- "

Christiana brought his words to an end by covering his mouth with her hand.

When he frowned around her fingers and raised his eyebrows, she sighed and said,

"Dicky made - I mean George. George made me many promises before we married about the wonderful husband he would be and the glorious life we would have together . . . and he broke every one. I would rather you not make promises, my lord. Lies are easily spoken. Actions are real y more tel ing."

"Very wel . No promises," Richard agreed when she let her hand drop away from his mouth. "But you haven't answered my question. Do you wish to let the marriage stand and hold the ceremony again?"

Christiana smiled wryly at the question. His first questions, Are you willing? And Will you marry me? would have been easier to answer. She had little choice real y if she wished to avoid scandal. But his Do you wish to let the marriage stand and hold the ceremony again? was much more complicated. Christiana was so confused at that point she didn't know what she wished for.

Certainly Richard seemed much nicer than George, but despite what they had done in this room last night he was virtual y a stranger to her, and George had seemed nice prior to the wedding as wel . How was she to know if Richard might not turn into a control ing and critical monster the moment the vows were repeated as wel ? She couldn't, and was afraid to trust that he wouldn't and be hurt again as she had by George, for truly that had been the worst thing about the way he'd treated her, her sense of betrayal and hurt that the man who had claimed to love her had then treated her so cruel y. At least she would have the nights to look forward to this time , some part of her mind pointed out and Christiana glanced away from Richard with a blush at the thought. It was no smal consolation. Her memories of the pleasure they'd shared were vivid and glorious. Christiana supposed she would just have to hope that was not the only good part of their marriage, that he was kinder and showed her more respect and consideration than George had. Even a modicum of either behavior would make it bearable if she had those passionate nights too. Clearing her throat, she forced herself to meet his gaze again and nodded solemnly. "Very wel . The marriage wil stand so long as we have another ceremony."

She swal owed and then added quietly, "Thank you."

Richard shook his head. "Do not thank me. I do not want you to feel I have sacrificed myself and done you some great honor by standing behind the marriage.

This does not just make things easier for you, but for me as wel ." He squeezed her hand and added, "And I have high hopes that we wil deal wel with each other and in time become good friends and partners."

Christiana peered at him silently. Aside from the fact that he was trying to ensure she did not feel beholden to him, which seemed very kind to her, Richard also wasn't making false claims of love and adoration or even like and attraction. He was being honest and stating exactly how the marriage would benefit him, and that he hoped for more in the future. Before she'd met George the very unflowery words would have upset her; now they made her relax and want to smile. She had learned her lesson wel and would take truth over empty lies any day.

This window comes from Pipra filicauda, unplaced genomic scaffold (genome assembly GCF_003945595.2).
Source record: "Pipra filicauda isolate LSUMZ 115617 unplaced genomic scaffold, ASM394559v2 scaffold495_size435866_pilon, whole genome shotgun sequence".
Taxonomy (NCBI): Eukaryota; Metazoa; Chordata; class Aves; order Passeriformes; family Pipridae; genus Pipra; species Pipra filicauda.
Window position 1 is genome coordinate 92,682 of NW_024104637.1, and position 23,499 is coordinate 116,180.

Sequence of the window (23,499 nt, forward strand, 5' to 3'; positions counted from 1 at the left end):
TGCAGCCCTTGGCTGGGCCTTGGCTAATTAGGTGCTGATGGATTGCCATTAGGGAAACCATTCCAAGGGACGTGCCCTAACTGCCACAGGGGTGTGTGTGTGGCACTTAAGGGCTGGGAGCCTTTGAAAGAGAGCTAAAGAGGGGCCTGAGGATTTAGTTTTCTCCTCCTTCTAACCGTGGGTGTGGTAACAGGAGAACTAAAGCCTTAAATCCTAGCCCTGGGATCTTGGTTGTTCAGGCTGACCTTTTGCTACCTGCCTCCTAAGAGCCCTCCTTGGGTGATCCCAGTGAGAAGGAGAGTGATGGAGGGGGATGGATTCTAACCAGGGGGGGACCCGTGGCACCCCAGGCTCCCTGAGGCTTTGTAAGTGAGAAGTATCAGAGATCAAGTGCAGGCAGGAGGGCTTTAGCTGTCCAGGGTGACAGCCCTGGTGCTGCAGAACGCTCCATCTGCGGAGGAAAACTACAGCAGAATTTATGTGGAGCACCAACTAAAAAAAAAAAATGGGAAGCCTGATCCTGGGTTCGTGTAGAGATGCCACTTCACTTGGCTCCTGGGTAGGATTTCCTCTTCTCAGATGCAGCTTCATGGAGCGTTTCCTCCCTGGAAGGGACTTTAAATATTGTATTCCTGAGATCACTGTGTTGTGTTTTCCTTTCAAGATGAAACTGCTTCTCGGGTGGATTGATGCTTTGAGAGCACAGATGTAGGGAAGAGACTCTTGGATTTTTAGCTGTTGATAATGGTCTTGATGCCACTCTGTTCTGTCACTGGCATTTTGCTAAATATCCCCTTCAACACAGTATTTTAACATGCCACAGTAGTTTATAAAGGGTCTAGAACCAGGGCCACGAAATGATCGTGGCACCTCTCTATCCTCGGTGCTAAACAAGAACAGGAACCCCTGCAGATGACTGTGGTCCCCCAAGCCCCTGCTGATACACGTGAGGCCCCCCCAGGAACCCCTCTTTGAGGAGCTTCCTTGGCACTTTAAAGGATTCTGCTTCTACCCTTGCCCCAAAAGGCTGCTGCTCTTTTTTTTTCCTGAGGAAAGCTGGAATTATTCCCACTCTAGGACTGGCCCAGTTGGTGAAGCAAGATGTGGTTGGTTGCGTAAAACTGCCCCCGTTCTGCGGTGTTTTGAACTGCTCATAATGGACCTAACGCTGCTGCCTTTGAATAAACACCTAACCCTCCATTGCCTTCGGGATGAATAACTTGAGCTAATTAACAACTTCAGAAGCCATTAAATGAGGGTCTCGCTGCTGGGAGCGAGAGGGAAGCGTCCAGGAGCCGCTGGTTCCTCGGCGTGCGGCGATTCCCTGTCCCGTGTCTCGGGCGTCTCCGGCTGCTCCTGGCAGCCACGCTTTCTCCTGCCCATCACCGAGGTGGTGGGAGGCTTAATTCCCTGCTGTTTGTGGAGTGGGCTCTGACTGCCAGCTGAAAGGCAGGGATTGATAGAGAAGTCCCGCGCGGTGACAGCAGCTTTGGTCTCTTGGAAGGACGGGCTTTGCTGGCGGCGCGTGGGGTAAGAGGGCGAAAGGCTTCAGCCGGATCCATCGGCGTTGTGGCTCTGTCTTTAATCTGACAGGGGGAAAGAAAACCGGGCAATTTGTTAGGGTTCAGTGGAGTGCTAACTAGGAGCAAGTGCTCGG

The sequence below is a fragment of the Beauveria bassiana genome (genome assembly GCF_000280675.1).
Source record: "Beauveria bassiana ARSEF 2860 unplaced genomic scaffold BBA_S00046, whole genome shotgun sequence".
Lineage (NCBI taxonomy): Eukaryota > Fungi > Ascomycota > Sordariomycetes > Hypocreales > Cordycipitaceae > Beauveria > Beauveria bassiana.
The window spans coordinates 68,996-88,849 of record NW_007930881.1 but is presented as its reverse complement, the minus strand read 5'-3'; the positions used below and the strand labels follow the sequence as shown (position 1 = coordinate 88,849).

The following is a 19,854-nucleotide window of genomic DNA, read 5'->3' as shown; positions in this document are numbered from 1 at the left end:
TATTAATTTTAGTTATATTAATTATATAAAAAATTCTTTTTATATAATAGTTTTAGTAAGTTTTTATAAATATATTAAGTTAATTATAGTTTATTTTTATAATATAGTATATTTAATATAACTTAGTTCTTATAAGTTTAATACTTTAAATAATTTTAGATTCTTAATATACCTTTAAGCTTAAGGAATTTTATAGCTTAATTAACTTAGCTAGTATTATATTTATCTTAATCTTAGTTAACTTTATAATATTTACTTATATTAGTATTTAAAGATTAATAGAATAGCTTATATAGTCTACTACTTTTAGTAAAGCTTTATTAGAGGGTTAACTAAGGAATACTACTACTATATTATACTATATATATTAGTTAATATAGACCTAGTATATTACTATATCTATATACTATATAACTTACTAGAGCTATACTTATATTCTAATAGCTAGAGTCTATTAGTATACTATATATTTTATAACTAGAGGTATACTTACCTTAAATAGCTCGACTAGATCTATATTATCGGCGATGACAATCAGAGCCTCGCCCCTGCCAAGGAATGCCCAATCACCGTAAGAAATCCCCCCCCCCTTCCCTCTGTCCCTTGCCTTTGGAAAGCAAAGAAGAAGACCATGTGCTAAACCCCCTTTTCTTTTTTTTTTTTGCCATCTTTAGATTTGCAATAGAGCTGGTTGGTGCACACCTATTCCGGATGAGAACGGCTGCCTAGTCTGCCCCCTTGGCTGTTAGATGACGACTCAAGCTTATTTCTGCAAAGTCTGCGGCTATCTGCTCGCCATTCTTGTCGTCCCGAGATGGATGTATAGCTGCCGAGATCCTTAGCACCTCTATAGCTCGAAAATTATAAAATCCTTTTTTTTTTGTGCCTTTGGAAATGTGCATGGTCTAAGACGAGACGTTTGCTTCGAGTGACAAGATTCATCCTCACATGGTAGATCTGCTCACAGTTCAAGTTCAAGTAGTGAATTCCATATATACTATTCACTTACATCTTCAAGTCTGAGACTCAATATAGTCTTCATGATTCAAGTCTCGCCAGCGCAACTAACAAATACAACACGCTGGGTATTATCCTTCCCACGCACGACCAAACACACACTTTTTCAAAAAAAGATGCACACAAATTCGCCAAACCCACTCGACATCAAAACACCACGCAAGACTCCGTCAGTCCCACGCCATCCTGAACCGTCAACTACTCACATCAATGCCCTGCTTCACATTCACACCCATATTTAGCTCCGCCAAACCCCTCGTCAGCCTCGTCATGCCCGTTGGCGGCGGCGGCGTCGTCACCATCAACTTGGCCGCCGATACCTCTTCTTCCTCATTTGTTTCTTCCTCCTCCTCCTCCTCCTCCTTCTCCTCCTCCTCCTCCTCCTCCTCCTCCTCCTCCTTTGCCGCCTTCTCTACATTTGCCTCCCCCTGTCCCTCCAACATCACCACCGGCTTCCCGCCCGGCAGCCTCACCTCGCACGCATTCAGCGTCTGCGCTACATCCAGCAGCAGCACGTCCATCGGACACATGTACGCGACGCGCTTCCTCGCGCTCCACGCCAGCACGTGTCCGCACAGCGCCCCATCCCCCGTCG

"Al right?" he asked when she continued to stare at him silently.

Christiana managed a smal , sincere smile and nodded. "Al right."

"Good." He smiled widely and stood, pul ing her to her feet with him. "Now, come along. We should join your sisters and Langley before he comes charging up here to rescue you."

He said the words teasingly enough, but with a slight edge that made her wonder.

However, it suddenly occurred to Christiana that she hadn't told him about Langley's suspicions.

"He thinks you are George," she blurted as he began to urge her out of the room.

Richard drew her to a halt, his gaze sharp as he asked, "He does?"

She nodded and quickly explained the conversation she'd had with Robert the night before. When she finished, they were both silent as Richard digested what he'd learned.

"I see," he said final y as he took her arm to walk her along the hal . "That explains a lot of his behavior, and I suppose I should have wondered how you knew about my birthmark. It's not common knowledge." He was silent as they descended the stairs, but at the bottom he paused, and turned her to face him. "Do you trust Robert?"

Her eyebrows flew up at the question. It seemed to suggest he would trust her judgment in this very serious matter, which definitely made a nice change from George, who hadn't even trusted her judgment in the day to day running of the house or the choosing of clothes.